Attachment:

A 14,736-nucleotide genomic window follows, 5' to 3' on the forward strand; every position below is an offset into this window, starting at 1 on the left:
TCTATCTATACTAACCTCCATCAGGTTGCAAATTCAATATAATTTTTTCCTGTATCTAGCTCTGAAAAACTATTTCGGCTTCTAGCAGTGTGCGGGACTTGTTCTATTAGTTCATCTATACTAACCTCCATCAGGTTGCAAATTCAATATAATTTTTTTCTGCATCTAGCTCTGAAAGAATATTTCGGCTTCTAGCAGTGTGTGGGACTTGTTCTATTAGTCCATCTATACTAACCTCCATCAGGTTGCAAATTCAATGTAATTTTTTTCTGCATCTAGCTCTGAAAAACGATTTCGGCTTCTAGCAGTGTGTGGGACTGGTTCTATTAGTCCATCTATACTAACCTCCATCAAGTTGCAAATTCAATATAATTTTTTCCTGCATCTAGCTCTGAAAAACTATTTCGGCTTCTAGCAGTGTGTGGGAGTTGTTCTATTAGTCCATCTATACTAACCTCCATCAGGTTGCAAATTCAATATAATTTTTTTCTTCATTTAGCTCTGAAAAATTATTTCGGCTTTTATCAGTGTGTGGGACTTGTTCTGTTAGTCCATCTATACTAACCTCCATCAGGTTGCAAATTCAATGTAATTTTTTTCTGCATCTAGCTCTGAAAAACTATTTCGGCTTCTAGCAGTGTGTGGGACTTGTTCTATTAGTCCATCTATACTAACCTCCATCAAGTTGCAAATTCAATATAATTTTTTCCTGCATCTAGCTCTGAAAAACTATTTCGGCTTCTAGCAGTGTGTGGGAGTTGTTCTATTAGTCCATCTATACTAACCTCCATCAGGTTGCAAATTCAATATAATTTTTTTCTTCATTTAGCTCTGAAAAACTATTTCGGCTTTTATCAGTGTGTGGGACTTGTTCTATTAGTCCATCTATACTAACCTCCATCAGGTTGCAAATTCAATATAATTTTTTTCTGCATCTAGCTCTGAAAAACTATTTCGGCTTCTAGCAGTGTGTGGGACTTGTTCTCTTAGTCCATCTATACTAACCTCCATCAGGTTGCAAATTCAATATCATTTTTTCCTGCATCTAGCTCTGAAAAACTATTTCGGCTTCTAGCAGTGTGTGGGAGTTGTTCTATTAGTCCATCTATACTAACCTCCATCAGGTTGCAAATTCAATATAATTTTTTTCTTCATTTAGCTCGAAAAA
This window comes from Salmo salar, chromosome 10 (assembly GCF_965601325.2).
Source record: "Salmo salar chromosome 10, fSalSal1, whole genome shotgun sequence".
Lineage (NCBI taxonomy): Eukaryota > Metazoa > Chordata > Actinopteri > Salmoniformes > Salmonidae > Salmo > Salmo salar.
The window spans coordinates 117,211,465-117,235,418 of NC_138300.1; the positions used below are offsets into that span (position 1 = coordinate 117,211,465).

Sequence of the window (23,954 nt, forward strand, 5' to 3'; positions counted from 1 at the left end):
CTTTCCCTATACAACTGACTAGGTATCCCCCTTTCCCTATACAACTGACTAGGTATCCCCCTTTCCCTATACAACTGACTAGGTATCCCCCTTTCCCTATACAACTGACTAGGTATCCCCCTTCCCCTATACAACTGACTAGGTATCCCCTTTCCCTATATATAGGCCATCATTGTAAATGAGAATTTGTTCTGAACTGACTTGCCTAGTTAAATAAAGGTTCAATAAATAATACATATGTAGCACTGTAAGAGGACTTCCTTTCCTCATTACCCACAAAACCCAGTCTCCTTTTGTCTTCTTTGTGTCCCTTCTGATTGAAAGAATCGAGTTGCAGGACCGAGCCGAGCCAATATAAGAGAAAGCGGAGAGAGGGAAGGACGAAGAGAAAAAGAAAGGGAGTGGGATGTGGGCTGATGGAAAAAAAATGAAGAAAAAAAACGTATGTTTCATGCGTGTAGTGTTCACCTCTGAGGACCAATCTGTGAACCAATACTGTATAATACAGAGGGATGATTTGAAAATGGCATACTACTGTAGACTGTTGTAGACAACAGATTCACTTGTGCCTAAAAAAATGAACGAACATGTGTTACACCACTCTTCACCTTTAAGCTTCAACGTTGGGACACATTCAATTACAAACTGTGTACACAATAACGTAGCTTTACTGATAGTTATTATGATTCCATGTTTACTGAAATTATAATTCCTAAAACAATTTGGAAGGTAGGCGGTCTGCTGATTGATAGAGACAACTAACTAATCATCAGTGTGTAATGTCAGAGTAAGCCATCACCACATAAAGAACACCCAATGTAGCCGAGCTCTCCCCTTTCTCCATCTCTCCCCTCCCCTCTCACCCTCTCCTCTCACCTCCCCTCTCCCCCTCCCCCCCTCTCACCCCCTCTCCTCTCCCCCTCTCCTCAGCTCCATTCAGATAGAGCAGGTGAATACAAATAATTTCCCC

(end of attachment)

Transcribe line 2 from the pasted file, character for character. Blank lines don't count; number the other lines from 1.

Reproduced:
TCTATCTATACTAACCTCCATCAGGTTGCAAATTCAATATAATTTTTTCCTGTATCTAGCTCTGAAAAACTATTTCGGCTTCTAGCAGTGTGCGGGACTTGTTCTATTAGTTCATCTATACTAACCTCCATCAGGTTGCAAATTCAATATAATTTTTTTCTGCATCTAGCTCTGAAAGAATATTTCGGCTTCTAGCAGTGTGTGGGACTTGTTCTATTAGTCCATCTATACTAACCTCCATCAGGTTGCAAATTCAATGTAATTTTTTTCTGCATCTAGCTCTGAAAAACGATTTCGGCTTCTAGCAGTGTGTGGGACTGGTTCTATTAGTCCATCTATACTAACCTCCATCAAGTTGCAAATTCAATATAATTTTTTCCTGCATCTAGCTCTGAAAAACTATTTCGGCTTCTAGCAGTGTGTGGGAGTTGTTCTATTAGTCCATCTATACTAACCTCCATCAGGTTGCAAATTCAATATAATTTTTTTCTTCATTTAGCTCTGAAAAATTATTTCGGCTTTTATCAGTGTGTGGGACTTGTTCTGTTAGTCCATCTATACTAACCTCCATCAGGTTGCAAATTCAATGTAATTTTTTTCTGCATCTAGCTCTGAAAAACTATTTCGGCTTCTAGCAGTGTGTGGGACTTGTTCTATTAGTCCATCTATACTAACCTCCATCAAGTTGCAAATTCAATATAATTTTTTCCTGCATCTAGCTCTGAAAAACTATTTCGGCTTCTAGCAGTGTGTGGGAGTTGTTCTATTAGTCCATCTATACTAACCTCCATCAGGTTGCAAATTCAATATAATTTTTTTCTTCATTTAGCTCTGAAAAACTATTTCGGCTTTTATCAGTGTGTGGGACTTGTTCTATTAGTCCATCTATACTAACCTCCATCAGGTTGCAAATTCAATATAATTTTTTTCTGCATCTAGCTCTGAAAAACTATTTCGGCTTCTAGCAGTGTGTGGGACTTGTTCTCTTAGTCCATCTATACTAACCTCCATCAGGTTGCAAATTCAATATCATTTTTTCCTGCATCTAGCTCTGAAAAACTATTTCGGCTTCTAGCAGTGTGTGGGAGTTGTTCTATTAGTCCATCTATACTAACCTCCATCAGGTTGCAAATTCAATATAATTTTTTTCTTCATTTAGCTCGAAAAA